That's a far cry from $20.83 an hour.
On the other hand, $8.34 an hour is still only 66 cents below the current Rhode Island minimum wage, with no need to punch a time clock, find child care, or arrange for transportation to and from a job.
It's not clear how many welfare recipients are actually enrolled in the food stamp and Medicaid programs. Cato, the liberal Center on Budget and Policy Priorities and the Economic Progress Institute, a liberal think tank at Rhode Island College that studies poverty and other economic issues, didn't have that number.
Finally, the Rhode Island Center for Freedom and Prosperity uses the value of the benefits to argue that the state "should make working more attractive than welfare."
But Linda Katz, policy director of the Economic Progress Institute, argued there's already a huge incentive to working instead of being on welfare. She said a family of three, with the parent earning $13 per hour, can still receive food stamps, heating assistance, housing assistance and other benefits that Cato values at $28,000.
"Instead of having $6,000 in your welfare check, you have $27,000 in your paycheck. And you still keep everything else," she said.
That's not true, said Justin Katz (no relation), the Center for Freedom and Prosperity’s research director. The food stamp allotment, for example, would be cut dramatically for someone making $13 an hour full time.
We confirmed that with the state's SNAP administrator. A single mother at that pay level would not even be eligible for food stamps unless other expenses were taken into account. With monthly bills of $1,000 in rent, $60 in utility costs, and a friend or relative caring for the children, that mother would get about $2,000 in food stamps per year, far less than the $6,000 she would get if she has no income.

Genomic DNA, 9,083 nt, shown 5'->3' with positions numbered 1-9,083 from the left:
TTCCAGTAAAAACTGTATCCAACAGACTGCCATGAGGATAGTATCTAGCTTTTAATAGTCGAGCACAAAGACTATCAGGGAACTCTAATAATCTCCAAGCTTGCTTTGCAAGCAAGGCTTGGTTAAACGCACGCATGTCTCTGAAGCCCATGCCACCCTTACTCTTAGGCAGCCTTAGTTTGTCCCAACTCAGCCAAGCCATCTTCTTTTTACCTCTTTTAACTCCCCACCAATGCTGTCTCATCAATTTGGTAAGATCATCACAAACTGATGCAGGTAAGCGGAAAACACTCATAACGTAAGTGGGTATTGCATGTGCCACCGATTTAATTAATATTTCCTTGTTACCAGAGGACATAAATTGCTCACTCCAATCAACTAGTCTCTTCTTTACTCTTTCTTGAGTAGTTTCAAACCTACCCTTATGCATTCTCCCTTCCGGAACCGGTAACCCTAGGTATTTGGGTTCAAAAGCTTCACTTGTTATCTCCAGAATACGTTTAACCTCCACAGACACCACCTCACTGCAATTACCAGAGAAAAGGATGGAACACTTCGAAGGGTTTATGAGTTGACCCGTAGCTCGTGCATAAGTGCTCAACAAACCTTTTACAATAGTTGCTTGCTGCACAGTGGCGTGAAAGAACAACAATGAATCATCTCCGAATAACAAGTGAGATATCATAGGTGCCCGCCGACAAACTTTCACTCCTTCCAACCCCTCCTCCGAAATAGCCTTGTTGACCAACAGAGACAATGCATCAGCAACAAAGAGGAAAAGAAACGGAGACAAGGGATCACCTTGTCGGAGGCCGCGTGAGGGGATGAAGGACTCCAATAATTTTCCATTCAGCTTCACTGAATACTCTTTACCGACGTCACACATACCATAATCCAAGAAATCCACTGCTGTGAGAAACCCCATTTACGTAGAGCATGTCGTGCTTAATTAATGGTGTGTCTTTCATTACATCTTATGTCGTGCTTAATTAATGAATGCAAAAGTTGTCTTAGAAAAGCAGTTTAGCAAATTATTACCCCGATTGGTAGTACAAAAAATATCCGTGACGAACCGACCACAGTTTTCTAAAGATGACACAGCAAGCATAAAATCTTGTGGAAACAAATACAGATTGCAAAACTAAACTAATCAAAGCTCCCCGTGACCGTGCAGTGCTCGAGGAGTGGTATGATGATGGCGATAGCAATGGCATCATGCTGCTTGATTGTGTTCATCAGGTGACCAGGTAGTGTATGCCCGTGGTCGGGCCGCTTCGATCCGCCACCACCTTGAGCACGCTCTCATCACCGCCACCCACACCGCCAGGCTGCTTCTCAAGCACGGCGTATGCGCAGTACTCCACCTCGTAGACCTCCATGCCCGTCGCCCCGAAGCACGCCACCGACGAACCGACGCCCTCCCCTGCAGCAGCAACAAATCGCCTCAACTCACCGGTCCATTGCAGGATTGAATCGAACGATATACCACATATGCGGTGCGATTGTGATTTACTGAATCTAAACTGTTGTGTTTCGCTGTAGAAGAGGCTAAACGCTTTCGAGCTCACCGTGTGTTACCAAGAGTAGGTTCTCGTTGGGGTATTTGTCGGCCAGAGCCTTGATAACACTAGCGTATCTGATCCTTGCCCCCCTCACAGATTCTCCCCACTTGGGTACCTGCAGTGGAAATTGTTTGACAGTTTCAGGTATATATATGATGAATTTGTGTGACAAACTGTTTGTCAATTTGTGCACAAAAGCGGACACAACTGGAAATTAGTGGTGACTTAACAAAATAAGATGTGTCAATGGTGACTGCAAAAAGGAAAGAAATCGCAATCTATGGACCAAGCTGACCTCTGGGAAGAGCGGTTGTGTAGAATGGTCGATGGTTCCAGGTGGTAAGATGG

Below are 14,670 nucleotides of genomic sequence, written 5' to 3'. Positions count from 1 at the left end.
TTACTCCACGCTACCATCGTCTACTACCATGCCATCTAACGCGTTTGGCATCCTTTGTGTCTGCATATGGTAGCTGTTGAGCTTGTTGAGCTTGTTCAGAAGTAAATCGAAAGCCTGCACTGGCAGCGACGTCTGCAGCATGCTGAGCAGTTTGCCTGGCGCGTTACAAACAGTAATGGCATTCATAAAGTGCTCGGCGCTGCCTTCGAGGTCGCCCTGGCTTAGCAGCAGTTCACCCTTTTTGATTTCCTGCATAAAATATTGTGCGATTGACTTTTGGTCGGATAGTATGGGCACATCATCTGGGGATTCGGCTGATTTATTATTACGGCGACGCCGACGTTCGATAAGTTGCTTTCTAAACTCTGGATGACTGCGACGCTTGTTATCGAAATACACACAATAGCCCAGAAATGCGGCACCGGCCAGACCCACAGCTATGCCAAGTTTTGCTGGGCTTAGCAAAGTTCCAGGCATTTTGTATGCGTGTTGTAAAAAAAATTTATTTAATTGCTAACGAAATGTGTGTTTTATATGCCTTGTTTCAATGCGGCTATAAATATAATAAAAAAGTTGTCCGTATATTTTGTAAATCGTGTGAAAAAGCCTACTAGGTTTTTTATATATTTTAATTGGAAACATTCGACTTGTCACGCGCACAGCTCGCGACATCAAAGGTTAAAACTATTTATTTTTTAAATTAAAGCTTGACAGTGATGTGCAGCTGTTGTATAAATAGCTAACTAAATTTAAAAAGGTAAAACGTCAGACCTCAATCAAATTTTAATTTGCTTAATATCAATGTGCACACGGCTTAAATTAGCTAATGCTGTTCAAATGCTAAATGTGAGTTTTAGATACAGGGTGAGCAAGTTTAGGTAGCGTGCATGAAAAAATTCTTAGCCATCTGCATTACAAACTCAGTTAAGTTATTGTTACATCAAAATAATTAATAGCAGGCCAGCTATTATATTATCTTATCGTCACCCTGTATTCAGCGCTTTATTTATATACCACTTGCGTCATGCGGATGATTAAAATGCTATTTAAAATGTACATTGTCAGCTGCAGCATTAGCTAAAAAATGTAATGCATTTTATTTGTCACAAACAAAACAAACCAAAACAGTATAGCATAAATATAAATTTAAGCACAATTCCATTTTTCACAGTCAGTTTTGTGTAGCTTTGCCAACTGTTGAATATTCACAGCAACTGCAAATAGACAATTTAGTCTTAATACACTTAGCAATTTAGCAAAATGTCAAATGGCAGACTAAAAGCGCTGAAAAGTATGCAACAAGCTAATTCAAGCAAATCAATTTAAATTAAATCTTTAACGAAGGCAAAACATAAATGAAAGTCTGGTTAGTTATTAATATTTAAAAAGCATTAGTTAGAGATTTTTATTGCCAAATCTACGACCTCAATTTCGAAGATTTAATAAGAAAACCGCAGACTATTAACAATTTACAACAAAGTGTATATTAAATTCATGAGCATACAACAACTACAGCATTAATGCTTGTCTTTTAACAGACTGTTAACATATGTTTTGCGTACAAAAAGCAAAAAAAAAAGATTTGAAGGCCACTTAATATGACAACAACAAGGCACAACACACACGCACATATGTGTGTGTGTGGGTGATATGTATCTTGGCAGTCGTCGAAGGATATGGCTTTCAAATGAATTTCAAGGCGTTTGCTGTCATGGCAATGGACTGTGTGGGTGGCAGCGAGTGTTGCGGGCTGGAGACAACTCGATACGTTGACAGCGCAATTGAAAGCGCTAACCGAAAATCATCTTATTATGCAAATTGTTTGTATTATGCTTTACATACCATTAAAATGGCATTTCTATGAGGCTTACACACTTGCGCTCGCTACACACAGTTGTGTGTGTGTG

The same with a housing subsidy. A single mother in Providence making $13 an hour would potentially be paying $8,112 a year for subsidized housing (if she could get it). That same mother with no income would have to pay just $600 a year for that apartment, according to Michael V. Milito, deputy assistant director of Rhode Island Housing.
In a subsequent email, Linda Katz acknowledged that she had erred.
The Rhode Island Center for Freedom and Prosperity tweeted that "Common welfare programs give income of $43,330 or $20.83 an hour."
It's not income as most people think of it. It's how much a poor single parent with two children under age 5 would have to earn to get the equivalent value of all programs, including food stamps, medical care, heating assistance and housing subsidies, plus $6,648 a year in cash assistance.
But that's a hypothetical maximum that only a small fraction of welfare recipients reach because they're not eligible for those specific benefits, they didn't apply for them, or a benefit is not available.
The Center’s tweet suggests the scenario is more common than it is.
It could have added the caveats and still stayed within Twitter’s 140-character limit. For example: "RI should make working more attractive than welfare! Common welfare programs give income up to $43,330 or $20.83/hr for single parent of 2."
Because the statement contains some element of truth but ignores critical facts that would give a different impression, we rate it Mostly False.
(Correction: The initial version of this item incorrectly reported that a single parent with two children, who was working full time at $13 an hour, would be eligible for $2,000 in food stamps per month. The correct amount is $2,000 per year.)